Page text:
The concept of carbon capture has been around for years, but until recently, it has been deployed mostly at an industrial scale. Oil producers, for example, capture carbon dioxide and reuse it in the extraction process, and utility plants have been outfitted with carbon-capture technology as well.

However, the idea of capturing carbon from multifamily residential buildings to reduce emissions—and then repurposing it in a way that sequesters the carbon—represents a new evolutionary stage, according to Anna Pavlova, CarbonQuest’s vice president for strategy and market development.

“The technology has improved in carbon capture,” Pavlova says. CarbonQuest’s equipment catches carbon dioxide molecules from the building flue exhaust, using porous materials called solid sorbents to attract the molecules and react chemically with them. “That’s the actual secret sauce in the capture,” she explains. “These solid sorbents are the future of carbon capture technology. The other piece to it is that we’ve figured out to make these systems modular. They come in kits and can be added easily without any disruptions to the building. And the design and engineering of the system can be adapted to almost any environment, whether it’s a school, a hospital, a multifamily building, or a commercial tower. We can do any of those.”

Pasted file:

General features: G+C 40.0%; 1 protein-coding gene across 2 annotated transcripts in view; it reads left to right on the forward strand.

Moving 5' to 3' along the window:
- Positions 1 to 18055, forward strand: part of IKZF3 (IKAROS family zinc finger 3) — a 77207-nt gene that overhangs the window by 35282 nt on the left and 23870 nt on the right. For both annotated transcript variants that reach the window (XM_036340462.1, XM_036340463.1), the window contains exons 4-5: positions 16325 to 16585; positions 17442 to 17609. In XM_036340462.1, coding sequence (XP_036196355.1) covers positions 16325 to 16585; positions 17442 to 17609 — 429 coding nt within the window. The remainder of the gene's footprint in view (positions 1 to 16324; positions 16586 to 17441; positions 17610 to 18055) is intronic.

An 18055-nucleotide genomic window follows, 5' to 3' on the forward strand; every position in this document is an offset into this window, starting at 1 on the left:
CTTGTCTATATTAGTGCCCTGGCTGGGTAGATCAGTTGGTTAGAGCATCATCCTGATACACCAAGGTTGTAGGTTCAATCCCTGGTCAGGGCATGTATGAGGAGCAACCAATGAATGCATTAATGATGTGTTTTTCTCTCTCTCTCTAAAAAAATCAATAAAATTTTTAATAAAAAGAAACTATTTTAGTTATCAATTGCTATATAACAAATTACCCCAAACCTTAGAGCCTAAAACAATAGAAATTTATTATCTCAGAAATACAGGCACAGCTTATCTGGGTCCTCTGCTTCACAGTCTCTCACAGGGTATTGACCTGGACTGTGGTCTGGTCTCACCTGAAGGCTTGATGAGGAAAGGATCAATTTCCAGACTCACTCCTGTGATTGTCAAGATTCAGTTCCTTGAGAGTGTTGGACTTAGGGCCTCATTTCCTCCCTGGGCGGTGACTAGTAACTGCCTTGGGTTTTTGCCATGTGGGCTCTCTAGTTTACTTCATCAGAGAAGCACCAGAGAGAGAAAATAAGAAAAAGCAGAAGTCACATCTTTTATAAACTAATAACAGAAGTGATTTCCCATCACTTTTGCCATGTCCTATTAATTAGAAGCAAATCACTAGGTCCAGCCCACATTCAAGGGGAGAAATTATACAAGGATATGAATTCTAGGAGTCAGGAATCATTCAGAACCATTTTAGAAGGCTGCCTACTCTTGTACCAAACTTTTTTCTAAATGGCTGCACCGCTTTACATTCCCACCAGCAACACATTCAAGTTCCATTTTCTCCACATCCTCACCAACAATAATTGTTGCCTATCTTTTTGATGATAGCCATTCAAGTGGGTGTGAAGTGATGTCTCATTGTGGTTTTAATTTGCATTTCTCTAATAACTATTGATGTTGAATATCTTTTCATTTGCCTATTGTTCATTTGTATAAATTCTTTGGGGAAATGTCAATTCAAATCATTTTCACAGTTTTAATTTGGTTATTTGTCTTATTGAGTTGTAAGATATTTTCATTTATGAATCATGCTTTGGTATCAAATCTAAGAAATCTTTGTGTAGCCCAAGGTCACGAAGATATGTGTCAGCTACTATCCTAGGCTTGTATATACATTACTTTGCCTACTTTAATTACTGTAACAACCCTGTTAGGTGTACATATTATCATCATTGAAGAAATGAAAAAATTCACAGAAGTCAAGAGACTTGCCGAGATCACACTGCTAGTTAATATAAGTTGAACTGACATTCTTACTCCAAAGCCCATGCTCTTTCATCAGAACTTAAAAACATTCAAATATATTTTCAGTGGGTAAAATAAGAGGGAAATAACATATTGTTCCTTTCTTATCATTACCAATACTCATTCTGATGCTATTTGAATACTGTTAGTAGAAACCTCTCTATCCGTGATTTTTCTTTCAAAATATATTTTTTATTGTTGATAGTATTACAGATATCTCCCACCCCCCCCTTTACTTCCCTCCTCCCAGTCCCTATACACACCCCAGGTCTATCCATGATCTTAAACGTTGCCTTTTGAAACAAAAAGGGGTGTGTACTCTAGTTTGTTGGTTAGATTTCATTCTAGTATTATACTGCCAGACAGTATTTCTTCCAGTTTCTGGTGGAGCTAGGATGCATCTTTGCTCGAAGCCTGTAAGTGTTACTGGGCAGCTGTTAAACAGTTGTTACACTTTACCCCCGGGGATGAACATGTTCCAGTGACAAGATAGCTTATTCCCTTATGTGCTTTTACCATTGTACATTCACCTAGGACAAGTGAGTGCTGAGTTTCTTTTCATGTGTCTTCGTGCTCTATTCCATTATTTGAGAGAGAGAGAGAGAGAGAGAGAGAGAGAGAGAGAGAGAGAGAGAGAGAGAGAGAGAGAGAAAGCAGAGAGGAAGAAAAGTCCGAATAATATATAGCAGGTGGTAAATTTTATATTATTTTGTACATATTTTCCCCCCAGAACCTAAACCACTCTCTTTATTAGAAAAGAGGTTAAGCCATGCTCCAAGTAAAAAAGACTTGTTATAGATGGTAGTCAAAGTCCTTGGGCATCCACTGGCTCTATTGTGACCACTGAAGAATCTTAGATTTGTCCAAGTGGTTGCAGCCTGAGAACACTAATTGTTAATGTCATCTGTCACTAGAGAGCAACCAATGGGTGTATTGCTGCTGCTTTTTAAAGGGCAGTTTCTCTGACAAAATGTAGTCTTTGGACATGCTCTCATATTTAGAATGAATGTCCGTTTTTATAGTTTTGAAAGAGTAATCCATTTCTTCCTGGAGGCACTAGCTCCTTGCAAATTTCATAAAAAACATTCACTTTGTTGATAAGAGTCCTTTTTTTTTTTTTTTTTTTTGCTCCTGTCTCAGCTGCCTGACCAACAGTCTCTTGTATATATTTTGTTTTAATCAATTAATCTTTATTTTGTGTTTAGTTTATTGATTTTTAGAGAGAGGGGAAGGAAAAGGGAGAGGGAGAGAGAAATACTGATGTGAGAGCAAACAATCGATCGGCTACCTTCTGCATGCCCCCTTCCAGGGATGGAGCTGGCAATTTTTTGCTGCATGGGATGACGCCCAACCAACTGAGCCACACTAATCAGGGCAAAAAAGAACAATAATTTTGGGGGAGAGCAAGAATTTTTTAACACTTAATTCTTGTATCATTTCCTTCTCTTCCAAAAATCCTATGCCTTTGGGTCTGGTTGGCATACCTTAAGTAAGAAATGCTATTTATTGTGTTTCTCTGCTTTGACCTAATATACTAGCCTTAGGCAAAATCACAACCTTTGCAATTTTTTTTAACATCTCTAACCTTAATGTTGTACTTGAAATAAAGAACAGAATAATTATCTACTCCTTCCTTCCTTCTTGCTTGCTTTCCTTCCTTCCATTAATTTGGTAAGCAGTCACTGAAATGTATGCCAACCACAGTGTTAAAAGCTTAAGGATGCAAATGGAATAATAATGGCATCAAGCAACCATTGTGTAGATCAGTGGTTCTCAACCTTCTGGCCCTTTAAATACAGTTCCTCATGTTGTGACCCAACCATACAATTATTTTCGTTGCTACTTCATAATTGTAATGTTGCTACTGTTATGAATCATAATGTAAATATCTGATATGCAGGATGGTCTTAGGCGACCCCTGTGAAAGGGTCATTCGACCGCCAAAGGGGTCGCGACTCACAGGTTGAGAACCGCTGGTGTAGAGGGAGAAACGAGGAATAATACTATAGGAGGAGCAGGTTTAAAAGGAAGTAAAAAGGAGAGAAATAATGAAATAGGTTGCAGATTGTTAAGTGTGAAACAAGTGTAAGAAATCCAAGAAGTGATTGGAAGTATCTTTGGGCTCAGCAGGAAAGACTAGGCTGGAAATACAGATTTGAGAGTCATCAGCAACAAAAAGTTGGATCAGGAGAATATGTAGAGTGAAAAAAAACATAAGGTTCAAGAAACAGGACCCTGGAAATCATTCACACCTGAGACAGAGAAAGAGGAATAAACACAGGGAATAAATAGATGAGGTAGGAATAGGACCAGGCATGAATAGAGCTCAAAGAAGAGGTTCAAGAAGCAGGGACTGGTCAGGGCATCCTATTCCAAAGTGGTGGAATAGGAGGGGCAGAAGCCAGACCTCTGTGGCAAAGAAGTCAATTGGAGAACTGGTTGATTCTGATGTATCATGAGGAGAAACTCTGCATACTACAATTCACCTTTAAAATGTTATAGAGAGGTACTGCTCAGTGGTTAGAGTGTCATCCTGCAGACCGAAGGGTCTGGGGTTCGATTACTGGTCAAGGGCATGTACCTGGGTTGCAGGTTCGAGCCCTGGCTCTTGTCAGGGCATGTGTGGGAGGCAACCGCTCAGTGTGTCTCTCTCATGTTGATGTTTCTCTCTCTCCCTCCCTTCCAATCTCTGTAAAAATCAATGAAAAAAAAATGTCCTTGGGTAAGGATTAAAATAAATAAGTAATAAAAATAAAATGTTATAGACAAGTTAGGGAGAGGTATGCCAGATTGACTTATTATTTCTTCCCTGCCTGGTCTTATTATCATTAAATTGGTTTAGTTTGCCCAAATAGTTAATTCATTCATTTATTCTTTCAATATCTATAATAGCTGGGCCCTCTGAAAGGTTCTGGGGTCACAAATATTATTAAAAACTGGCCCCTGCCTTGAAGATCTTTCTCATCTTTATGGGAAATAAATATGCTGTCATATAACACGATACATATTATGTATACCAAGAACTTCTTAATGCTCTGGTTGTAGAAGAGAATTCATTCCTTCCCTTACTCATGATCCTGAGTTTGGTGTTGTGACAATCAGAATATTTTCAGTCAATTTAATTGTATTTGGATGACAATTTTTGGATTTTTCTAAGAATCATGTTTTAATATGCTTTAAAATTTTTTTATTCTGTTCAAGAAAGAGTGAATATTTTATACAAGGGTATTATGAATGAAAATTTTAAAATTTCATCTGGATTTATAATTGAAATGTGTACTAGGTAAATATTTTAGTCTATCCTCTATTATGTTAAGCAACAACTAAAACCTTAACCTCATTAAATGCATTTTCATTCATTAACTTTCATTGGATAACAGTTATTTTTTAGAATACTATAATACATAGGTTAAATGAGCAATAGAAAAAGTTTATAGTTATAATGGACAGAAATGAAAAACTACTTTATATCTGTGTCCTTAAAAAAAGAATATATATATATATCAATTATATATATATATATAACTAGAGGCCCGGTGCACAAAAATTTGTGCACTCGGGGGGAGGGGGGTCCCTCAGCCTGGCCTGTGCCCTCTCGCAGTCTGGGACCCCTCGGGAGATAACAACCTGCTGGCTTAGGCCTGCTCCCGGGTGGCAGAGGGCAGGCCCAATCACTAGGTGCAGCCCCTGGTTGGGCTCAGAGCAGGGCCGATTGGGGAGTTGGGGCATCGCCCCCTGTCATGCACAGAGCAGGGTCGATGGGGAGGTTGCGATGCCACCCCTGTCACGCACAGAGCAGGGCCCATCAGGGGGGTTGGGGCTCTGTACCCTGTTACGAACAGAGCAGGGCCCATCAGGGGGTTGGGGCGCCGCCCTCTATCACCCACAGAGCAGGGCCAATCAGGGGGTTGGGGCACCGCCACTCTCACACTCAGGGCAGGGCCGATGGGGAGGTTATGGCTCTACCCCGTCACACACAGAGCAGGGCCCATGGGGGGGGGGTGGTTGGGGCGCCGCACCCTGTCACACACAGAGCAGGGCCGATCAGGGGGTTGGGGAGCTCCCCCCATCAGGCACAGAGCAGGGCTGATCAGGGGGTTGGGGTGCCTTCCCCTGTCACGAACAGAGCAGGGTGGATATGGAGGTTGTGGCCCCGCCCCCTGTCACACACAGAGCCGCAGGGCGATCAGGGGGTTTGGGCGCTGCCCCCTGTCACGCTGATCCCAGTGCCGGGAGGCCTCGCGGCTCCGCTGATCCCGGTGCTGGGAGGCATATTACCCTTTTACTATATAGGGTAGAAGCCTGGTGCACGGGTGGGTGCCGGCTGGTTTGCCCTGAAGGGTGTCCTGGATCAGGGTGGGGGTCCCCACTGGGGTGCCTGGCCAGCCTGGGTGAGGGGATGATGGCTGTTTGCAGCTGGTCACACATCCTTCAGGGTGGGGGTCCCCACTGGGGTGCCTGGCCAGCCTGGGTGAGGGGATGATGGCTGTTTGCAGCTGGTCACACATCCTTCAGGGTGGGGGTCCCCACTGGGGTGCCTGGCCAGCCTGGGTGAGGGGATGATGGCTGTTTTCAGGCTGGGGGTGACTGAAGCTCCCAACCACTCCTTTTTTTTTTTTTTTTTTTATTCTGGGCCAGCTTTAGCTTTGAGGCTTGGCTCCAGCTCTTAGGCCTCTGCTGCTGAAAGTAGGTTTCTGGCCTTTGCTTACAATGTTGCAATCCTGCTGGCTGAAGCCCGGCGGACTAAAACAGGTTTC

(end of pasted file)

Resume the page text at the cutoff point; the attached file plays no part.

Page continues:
The solid sorbents are shaped into small, solid balls and placed in tanks attached to the building’s heating system. It is possible to add more tanks filled with sorbents to capture more carbon, which makes the technology easily scalable, Pavlova says.An installation by CarbonQuest.

CarbonQuest’s hardware is augmented by an artificial intelligence–powered software platform, which monitors and documents the carbon capture process, enabling the building’s management to track how much is removed, liquefied, and loaded into trucks to be shipped for reuse. “Machine learning is useful in this case, in that it helps us to automate a lot of the carbon accounting process,” Pavlova says.